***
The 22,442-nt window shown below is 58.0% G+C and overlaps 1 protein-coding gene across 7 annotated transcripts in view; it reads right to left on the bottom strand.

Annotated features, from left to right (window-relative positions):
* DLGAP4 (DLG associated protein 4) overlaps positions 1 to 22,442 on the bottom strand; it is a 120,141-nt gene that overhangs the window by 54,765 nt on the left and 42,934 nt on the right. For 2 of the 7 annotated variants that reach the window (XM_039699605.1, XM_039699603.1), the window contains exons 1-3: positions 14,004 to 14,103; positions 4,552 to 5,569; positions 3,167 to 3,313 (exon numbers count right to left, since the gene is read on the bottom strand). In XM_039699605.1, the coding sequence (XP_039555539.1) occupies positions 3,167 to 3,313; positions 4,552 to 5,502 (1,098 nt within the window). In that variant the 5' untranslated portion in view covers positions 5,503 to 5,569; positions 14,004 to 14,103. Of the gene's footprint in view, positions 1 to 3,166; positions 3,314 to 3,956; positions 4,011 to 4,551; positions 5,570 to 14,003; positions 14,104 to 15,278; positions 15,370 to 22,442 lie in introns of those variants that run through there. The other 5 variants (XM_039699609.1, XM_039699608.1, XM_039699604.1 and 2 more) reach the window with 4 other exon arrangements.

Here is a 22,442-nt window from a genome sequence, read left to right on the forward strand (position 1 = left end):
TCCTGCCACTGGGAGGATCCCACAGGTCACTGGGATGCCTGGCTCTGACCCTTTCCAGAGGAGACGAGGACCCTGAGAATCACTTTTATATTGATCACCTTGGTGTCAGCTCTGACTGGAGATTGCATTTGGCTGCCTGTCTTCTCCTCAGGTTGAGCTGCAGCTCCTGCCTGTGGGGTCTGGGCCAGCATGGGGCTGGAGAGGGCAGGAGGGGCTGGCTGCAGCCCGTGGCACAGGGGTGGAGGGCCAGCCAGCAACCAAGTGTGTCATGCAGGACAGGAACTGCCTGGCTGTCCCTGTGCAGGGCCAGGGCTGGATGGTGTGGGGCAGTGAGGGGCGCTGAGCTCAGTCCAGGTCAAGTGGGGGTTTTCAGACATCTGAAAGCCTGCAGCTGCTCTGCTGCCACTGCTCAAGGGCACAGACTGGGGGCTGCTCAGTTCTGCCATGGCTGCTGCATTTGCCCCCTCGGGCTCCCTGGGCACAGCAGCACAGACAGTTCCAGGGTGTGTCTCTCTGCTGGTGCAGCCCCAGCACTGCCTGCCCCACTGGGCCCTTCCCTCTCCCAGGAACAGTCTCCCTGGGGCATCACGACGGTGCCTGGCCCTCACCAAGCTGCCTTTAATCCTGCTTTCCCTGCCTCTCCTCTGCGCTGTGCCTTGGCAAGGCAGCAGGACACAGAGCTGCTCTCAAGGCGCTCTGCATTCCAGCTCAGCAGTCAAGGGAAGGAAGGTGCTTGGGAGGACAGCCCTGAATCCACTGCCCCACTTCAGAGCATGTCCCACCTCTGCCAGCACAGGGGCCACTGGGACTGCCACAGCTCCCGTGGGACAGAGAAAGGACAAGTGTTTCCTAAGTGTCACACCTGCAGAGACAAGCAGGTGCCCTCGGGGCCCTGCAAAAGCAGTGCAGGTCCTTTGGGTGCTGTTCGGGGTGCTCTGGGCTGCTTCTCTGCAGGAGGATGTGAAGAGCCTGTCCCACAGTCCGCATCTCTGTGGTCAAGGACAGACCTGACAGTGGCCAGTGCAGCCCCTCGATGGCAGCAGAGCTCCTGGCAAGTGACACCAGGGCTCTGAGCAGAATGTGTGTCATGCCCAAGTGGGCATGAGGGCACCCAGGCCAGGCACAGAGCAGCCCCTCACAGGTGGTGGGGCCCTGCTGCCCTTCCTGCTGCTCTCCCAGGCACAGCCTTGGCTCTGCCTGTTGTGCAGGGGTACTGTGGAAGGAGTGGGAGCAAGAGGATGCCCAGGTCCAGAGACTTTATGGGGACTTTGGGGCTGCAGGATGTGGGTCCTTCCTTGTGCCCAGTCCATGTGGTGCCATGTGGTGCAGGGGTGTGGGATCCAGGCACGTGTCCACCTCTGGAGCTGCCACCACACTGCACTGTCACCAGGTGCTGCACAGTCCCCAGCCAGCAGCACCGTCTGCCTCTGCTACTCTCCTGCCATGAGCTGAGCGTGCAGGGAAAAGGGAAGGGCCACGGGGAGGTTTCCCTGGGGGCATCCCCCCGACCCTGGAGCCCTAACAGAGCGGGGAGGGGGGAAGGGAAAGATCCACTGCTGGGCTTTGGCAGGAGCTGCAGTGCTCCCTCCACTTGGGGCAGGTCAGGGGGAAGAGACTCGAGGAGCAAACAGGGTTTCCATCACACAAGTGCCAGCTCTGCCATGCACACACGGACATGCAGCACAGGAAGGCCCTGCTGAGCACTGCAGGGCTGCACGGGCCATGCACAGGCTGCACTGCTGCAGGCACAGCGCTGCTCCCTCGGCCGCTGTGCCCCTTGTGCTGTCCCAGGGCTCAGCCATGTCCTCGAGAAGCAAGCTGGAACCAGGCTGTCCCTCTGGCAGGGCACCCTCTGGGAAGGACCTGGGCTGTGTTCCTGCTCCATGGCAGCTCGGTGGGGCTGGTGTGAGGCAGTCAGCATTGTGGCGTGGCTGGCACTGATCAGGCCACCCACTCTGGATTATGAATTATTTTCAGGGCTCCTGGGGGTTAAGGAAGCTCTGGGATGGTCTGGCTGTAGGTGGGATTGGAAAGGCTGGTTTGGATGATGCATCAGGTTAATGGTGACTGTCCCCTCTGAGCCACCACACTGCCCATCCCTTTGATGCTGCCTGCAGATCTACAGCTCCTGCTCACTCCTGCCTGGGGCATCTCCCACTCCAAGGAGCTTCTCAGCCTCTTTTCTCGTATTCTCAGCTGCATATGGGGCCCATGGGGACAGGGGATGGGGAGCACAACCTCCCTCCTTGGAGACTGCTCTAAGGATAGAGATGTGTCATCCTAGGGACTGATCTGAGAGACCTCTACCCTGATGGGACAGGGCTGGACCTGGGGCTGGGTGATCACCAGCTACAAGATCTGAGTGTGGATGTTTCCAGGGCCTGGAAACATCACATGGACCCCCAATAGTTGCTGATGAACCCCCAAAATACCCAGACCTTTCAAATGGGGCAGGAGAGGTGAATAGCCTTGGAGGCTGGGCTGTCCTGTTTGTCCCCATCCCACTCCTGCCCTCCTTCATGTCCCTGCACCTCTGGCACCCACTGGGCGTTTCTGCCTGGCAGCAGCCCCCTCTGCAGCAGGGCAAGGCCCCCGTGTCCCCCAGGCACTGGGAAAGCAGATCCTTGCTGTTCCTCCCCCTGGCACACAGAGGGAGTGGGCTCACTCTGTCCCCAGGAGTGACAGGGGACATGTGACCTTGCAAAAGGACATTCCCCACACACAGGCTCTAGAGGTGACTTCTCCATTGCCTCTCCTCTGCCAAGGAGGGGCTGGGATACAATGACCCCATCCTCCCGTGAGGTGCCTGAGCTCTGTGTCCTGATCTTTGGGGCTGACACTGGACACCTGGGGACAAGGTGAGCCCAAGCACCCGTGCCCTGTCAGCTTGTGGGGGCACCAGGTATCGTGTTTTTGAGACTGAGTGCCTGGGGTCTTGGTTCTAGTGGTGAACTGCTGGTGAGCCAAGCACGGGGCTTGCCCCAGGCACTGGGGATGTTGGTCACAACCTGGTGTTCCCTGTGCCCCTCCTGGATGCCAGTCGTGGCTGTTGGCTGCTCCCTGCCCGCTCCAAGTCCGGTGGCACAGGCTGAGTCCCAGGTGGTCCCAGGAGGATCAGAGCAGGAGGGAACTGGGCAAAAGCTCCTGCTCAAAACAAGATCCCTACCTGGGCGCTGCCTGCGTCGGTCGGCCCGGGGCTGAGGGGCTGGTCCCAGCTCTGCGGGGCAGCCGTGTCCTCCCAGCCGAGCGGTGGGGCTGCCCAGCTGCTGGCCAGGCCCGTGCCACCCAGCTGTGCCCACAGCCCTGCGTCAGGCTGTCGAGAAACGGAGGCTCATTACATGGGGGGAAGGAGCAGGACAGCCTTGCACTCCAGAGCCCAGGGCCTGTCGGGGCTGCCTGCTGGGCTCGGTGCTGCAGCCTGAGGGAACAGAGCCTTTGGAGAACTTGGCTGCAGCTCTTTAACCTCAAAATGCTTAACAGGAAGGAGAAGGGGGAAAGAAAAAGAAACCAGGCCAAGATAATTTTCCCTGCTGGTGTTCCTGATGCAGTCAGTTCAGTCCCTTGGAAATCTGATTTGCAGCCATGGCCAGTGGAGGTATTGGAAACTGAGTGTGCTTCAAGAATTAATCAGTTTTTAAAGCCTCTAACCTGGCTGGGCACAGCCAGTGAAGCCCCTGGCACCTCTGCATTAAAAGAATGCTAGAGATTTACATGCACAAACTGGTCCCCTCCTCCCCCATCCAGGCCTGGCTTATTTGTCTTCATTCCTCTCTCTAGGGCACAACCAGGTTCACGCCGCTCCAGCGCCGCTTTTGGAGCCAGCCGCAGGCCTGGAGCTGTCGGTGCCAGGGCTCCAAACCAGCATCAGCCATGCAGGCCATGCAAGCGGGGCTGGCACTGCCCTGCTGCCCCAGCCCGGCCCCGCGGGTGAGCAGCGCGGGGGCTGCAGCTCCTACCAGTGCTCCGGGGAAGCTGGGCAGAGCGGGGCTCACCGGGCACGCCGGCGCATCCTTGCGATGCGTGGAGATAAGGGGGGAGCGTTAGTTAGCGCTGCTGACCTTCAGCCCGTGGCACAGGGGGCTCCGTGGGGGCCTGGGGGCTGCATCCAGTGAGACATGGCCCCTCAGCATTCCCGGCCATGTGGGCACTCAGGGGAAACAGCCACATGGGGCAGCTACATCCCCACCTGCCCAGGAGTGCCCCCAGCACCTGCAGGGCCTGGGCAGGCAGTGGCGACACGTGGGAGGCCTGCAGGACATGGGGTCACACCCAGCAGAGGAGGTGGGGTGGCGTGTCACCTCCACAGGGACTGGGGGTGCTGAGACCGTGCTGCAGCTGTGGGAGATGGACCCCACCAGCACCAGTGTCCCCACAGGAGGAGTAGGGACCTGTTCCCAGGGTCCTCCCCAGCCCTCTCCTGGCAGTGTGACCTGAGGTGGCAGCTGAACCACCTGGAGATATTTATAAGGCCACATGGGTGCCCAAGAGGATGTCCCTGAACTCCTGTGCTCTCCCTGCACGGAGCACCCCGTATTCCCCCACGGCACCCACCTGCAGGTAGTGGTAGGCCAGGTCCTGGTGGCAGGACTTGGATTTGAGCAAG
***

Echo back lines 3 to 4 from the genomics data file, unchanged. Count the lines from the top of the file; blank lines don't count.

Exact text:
* DLGAP4 (DLG associated protein 4) overlaps positions 1 to 22,442 on the bottom strand; it is a 120,141-nt gene that overhangs the window by 54,765 nt on the left and 42,934 nt on the right. For 2 of the 7 annotated variants that reach the window (XM_039699605.1, XM_039699603.1), the window contains exons 1-3: positions 14,004 to 14,103; positions 4,552 to 5,569; positions 3,167 to 3,313 (exon numbers count right to left, since the gene is read on the bottom strand). In XM_039699605.1, the coding sequence (XP_039555539.1) occupies positions 3,167 to 3,313; positions 4,552 to 5,502 (1,098 nt within the window). In that variant the 5' untranslated portion in view covers positions 5,503 to 5,569; positions 14,004 to 14,103. Of the gene's footprint in view, positions 1 to 3,166; positions 3,314 to 3,956; positions 4,011 to 4,551; positions 5,570 to 14,003; positions 14,104 to 15,278; positions 15,370 to 22,442 lie in introns of those variants that run through there. The other 5 variants (XM_039699609.1, XM_039699608.1, XM_039699604.1 and 2 more) reach the window with 4 other exon arrangements.

Here is a 22,442-nt window from a genome sequence, read left to right on the forward strand (position 1 = left end):